NEARLY one in five people living near bushland in Hobart plan to remain in their homes even under life-threatening bushfire conditions, while four in five expect to experience a serious bushfire during their lifetime, according to data collected from Hobart residents.

The findings are part of new research carried out by the University of Tasmania’s Dr Chloe Lucas in partnership with the City of Hobart, to gauge the community’s attitudes towards bushfire preparation.

Dr Lucas surveyed more than 400 people living on the urban fringe of Hobart in areas most exposed to bushfire risk, including Fern Tree, South Hobart, West Hobart, Lenah Valley and Mt Nelson. Residents also participated in focus groups as part of the study.

The research showed that more than 80 per cent of people in Hobart living close to bushland expect to experience a serious bushfire in their lifetime and almost half said the thought of bushfire caused them stress.

“One of the things that makes people anxious is if they don’t have a clear idea of the point at which they'll decide it's not safe to stay,” Dr Lucas said.

Working out a safe trigger to leave, and how to recognise that trigger when it happens is a vital part of bushfire planning.

Dr Chloe Lucas

As summer approaches, residents are urged to prepare for the upcoming bushfire season, which is expected to start later than usual as a result of the wet spring, but could be fuelled by increased vegetation that will quickly dry out over summer. 

Dr Lucas said many people understand they can dramatically reduce the bushfire risk to their home and family by creating a defendable space, and maintaining their house and garden.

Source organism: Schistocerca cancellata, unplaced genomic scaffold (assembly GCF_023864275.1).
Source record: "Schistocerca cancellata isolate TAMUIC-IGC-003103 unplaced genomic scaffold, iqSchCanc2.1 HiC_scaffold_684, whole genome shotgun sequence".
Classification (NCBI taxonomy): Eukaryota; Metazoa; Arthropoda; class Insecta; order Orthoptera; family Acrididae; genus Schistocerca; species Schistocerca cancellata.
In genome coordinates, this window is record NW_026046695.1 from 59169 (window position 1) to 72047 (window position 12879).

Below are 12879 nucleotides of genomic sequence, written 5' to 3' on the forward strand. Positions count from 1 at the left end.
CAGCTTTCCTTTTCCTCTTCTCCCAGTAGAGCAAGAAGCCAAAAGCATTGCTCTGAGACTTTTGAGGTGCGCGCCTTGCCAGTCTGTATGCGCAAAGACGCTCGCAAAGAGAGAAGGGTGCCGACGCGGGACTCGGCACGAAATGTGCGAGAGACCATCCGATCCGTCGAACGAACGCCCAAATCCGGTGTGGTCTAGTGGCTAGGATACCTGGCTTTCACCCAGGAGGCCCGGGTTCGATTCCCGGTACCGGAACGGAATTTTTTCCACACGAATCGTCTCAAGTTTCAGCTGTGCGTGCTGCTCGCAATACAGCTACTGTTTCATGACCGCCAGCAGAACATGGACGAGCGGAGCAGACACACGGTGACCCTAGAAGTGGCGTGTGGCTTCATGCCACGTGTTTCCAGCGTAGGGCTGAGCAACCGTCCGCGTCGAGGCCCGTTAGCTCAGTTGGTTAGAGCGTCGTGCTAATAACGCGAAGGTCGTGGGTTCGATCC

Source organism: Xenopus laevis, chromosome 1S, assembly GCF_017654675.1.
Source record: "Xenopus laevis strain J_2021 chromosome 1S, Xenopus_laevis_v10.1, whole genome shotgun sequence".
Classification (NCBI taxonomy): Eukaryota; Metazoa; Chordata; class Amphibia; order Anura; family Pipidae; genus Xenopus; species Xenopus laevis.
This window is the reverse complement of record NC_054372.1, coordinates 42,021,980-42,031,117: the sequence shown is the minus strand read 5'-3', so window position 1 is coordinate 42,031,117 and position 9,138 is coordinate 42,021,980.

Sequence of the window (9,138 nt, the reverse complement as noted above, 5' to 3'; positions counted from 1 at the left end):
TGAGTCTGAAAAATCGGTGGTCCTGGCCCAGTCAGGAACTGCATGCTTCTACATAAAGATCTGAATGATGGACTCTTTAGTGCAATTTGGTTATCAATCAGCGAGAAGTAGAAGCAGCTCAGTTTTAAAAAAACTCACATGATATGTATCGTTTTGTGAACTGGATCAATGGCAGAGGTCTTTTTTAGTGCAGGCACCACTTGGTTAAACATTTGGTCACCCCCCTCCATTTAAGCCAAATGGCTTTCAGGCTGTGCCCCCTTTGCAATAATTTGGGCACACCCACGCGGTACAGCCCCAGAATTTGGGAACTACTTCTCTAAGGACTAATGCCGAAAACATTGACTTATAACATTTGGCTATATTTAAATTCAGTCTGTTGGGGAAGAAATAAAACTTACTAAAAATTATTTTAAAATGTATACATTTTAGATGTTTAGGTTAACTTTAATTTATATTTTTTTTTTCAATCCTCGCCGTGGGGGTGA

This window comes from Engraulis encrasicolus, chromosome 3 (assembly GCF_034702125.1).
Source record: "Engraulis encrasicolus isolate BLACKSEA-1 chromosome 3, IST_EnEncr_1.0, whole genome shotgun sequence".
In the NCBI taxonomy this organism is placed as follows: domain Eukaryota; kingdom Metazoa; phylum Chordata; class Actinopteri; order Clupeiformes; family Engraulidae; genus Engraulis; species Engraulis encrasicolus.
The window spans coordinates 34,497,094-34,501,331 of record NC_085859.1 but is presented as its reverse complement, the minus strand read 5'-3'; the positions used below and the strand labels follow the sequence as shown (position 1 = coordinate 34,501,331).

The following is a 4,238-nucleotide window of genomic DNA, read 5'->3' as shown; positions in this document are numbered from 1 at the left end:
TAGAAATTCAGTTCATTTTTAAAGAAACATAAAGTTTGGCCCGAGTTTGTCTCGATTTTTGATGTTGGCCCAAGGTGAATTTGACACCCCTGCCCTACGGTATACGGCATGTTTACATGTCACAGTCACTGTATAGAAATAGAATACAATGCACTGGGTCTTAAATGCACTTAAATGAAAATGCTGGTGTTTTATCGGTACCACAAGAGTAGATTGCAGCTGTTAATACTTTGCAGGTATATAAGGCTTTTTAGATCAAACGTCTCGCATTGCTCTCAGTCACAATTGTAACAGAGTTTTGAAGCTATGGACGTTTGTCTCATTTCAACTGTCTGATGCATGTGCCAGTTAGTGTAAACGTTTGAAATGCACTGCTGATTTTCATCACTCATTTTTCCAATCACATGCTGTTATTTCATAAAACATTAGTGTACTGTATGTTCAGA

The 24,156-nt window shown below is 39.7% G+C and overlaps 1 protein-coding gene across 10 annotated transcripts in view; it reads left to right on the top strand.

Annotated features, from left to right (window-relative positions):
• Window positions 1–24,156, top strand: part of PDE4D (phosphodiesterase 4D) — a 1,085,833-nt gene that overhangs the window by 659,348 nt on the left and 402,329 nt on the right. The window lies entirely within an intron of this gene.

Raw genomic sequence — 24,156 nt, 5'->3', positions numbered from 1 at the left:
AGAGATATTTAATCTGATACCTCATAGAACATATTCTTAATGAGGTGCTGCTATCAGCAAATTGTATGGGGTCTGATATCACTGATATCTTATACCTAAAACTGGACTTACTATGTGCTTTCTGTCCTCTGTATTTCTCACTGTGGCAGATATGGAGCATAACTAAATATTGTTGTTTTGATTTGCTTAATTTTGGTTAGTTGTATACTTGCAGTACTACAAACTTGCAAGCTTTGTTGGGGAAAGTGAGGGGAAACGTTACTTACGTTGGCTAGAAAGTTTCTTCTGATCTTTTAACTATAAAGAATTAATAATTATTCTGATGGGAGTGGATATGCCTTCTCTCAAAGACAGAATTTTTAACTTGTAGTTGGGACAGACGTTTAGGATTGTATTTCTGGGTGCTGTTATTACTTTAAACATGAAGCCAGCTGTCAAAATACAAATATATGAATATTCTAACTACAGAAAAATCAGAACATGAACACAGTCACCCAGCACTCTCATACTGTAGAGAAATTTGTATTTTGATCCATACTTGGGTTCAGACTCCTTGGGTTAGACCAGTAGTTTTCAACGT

“More than 70 per cent of people we surveyed feel that preparing for bushfire will significantly reduce damage to their home in the event of a bushfire, and 45 per cent believe preparing their home for bushfire will increase the value of their property,” Dr Lucas said.

A fuel-reduction burn on Huon Road. Picture: Melanie Gent

Lord Mayor Anna Reynolds said the data provided an insight into the level of bushfire preparation in the community

"These research findings show we still have a huge amount of work to do in preparing our communities for increasingly dangerous bushfire seasons," Cr Reynolds said.

"The fact that many people believe they can flee a bushfire at the last minute, when smoke and approaching fire create the most dangerous conditions, is terrifying and tells us we must do more to inform our community about how to prepare and survive a bushfire.

"The clear message from bushfire agencies across the country is that leaving early is the safest option to protect yourself and your family from severe or catastrophic bushfire, and that means leaving before a fire starts, not when you can see flames or smell smoke.”

The City of Hobart is using the research to better prepare residents for this year's bushfire season. This year’s annual bushfire mitigation program includes a series of planned fuel reduction burns, fuel break and fire trail upgrade and maintenance, and local street-level community bushfire meetings.

All residents who live in or near bushland are urged to prepare or review their Bushfire Survival Plan. Information on how to create a plan is available at bushfire.tas.gov.au

Key Findings

·       29% of people don't think it's worth preparing for bushfire if their neighbours don't.

·       Residents rated the risk from nearby bushland and neighbours' property as far greater than                from their own property, although research shows that preparing the area immediately                          surrounding your home is the most important to protect your property from bushfire.

·       46% say they need help to prepare for bushfire.

·       At least 18% of people said they would stay and defend their homes from bushfire and would                consider leaving only in extreme circumstances – which is the worst time to leave.

About Dr Chloe Lucas

Dr Chloe Lucas is a communication specialist whose research explores the social dimensions of climate change. As a documentary producer, an environmental communications consultant, and now as an academic, Chloe’s career has focused on ways to improve communication about climate and sustainability across all sections of society.

View Dr Chloe Lucas's full researcher profile